Why We Need to Raise Awareness of Pregnancy and Infant Loss

28/10/2013 10:50 GMT | Updated 23/01/2014 23:58 GMT

A truly heartbreaking experience, nothing can compare to the loss of a child. Whether through miscarriage, stillbirth or Sudden Infant Death Syndrome (SIDS), infant loss is something that touches an astonishingly high number of families, yet many of us are still unaware of the facts.

Pregnancy and Infant Loss Awareness month was established by President Ronald Reagan in October 1988 to try and increase understanding of infant death, an issue that a lot of us avoid talking about predominantly through fear and discomfort.

While the subject often goes unspoken, the statistics speak for themselves. In the UK alone it is thought that one in five pregnancies ends in miscarriage, while one in every 200 births ends in stillbirth and one in every 300 babies dies within the first four weeks of life.

That equates to an alarming number of parents and their families left devastated by the death of a child each year, a loss that no one can quite understand unless they experience it themselves.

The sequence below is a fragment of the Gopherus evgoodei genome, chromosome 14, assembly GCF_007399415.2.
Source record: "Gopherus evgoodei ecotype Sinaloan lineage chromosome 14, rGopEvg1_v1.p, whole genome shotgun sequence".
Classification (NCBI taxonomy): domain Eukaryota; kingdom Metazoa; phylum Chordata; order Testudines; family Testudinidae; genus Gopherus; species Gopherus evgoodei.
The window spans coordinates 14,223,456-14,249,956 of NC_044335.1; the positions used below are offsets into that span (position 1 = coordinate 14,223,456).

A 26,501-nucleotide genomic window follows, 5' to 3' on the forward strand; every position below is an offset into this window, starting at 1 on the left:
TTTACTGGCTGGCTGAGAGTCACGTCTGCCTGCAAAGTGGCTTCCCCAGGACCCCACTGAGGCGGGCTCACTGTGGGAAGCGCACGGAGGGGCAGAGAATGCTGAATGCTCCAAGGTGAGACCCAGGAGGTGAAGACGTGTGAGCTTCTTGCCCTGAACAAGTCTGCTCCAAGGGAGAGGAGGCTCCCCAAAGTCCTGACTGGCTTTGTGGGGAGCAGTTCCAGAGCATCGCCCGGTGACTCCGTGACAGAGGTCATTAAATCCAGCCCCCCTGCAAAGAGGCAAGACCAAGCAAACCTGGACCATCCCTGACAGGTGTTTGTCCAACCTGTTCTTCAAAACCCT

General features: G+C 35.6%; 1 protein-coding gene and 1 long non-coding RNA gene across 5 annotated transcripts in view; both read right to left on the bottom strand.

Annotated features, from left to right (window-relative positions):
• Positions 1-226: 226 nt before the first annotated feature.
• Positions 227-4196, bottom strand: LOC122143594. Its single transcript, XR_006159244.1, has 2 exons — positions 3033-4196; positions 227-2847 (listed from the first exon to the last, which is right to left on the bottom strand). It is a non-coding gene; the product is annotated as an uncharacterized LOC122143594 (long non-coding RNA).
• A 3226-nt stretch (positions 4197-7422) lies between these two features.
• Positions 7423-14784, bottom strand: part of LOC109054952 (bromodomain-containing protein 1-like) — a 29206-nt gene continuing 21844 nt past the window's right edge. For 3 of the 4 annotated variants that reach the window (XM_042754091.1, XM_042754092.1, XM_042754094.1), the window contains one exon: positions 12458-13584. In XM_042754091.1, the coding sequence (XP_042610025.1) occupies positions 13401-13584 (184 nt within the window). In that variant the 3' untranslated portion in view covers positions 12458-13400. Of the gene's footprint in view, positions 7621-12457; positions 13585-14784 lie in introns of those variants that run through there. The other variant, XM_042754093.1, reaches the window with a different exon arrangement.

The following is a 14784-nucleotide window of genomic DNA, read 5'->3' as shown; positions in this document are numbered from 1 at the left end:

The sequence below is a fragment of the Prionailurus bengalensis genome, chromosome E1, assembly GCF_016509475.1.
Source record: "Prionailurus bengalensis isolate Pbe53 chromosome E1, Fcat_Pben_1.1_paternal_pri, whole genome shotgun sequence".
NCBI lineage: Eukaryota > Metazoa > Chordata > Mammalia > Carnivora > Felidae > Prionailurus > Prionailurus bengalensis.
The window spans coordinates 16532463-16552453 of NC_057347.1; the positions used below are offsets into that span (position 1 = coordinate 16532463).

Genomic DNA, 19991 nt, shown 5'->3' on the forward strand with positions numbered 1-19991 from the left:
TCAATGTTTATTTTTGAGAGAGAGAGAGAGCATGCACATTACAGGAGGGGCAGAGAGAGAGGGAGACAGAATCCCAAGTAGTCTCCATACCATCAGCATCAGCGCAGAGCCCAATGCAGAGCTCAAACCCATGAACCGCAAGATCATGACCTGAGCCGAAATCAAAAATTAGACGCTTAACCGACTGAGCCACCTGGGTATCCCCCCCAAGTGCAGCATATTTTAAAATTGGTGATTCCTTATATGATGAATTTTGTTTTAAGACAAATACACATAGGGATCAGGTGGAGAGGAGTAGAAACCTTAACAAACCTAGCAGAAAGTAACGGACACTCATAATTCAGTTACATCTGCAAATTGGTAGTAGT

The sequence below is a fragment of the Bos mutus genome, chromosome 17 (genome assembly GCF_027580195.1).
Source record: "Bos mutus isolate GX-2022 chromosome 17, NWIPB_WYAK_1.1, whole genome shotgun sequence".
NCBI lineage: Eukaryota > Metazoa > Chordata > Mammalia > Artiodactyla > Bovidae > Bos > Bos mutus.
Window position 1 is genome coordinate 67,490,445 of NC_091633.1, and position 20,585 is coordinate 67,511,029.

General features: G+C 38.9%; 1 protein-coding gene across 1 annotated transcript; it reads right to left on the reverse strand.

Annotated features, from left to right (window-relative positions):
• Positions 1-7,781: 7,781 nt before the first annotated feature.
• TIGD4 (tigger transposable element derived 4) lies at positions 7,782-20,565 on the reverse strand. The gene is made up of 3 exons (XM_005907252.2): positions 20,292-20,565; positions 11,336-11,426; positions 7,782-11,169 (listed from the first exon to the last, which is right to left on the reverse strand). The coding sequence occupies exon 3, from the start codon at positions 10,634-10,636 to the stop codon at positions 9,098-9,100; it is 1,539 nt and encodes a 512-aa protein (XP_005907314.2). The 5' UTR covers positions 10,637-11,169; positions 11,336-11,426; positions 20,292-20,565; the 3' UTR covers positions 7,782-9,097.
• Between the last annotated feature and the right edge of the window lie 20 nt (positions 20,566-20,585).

Pregnancy and Infant Loss Awareness month serves as a timely and poignant reminder to remember the thousands of people each year who experience this indescribable loss. While there are no words that can possibly make the pain any easier to bear, it is important to offer support and let grieving families know that they're not alone.

Charities like Sands (Stillbirth and Neonatal Death Charity) and Tommy's play an important role in supporting those who are affected by infant loss. They offer vital resources to parents through anything from information packs to counselling, but could always benefit from extra public funding to make an even bigger difference.

We may be nearing the end of Pregnancy and Infant Loss Awareness month, but please remember to spare a thought for those affected beyond the month of October. For them the memory lasts so much longer than 31 days, it will stay with them a lifetime.